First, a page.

Fleabag was what started it all. The story of the eponymous 20-something woman trying to navigate her increasingly crumbling life started out as a ten minute short for DryWrite, created after another writer dropped out at the last minute. That short became an hour long one-woman show, which DryWrite took to the 2013 Edinburgh Fringe Festival (partly funded by Kickstarter). The Fringe is an astounding experience, whether you’re a visitor or an artist or a critic or a beleaguered Edinburgh resident who just wants all these damn tourists to get out of your goddamned way. It’s also a microcosm of the nightmare that is trying to make it in the British cultural scene. Very few shows out of the thousands that perform during the month of August manage to break even. You fight for poster space, for flyer distribution, for a sliver of the audiences’ increasingly fractured attention, and then you need to convince them to pay £10 to spend an hour in a dingy room with no air conditioning watching someone they’ve never heard of. Even big names don’t guarantee sales at the Fringe, so how do you pull it off when you’re an unknown?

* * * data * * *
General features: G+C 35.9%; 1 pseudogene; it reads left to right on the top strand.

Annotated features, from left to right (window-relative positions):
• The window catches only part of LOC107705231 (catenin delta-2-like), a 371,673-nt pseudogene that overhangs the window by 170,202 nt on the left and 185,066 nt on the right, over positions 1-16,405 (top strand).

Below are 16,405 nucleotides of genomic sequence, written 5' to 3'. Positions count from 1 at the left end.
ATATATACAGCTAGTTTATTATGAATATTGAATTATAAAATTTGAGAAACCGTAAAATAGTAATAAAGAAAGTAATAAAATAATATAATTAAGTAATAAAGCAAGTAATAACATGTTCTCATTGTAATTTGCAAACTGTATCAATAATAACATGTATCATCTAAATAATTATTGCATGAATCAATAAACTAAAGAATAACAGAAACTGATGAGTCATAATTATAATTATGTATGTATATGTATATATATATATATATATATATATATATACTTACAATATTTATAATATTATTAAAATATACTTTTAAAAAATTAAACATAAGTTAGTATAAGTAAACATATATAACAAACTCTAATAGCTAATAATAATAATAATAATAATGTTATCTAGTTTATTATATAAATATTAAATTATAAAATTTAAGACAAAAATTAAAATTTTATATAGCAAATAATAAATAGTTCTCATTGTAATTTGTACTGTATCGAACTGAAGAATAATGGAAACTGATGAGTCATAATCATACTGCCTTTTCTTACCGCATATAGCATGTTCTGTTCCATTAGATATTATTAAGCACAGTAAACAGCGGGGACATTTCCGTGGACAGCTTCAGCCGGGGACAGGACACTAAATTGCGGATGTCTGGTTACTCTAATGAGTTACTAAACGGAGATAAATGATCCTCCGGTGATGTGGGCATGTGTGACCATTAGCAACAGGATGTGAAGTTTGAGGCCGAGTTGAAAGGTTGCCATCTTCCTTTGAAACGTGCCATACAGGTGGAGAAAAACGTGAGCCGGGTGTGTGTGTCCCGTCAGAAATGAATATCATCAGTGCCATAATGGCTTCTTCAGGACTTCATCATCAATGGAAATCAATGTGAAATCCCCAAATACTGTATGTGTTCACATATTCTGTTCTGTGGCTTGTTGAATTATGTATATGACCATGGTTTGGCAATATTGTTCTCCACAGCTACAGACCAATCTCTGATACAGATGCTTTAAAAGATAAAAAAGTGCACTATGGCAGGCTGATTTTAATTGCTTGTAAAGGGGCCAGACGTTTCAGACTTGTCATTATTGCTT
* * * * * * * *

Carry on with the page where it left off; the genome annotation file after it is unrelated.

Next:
Sometimes, pure talent does shine through. Fleabag was beloved by the critics and became the show everyone was talking about. I was working as a theatre critic at the Fringe that Summer and forever regretted not getting to review the show myself. This was the show that caught fire and sparked enthused conversation throughout the festival. Even people who didn’t like it that much couldn’t keep quiet about it. The Fringe success of Fleabag got her name out there. It helped her get cast in the second season of the wildly popular ITV crime drama Broadchurch; it got Channel 4 to move forward with Crashing, a dark comedy series she wrote and starred in; and it got the BBC to commission a pilot of the stage show.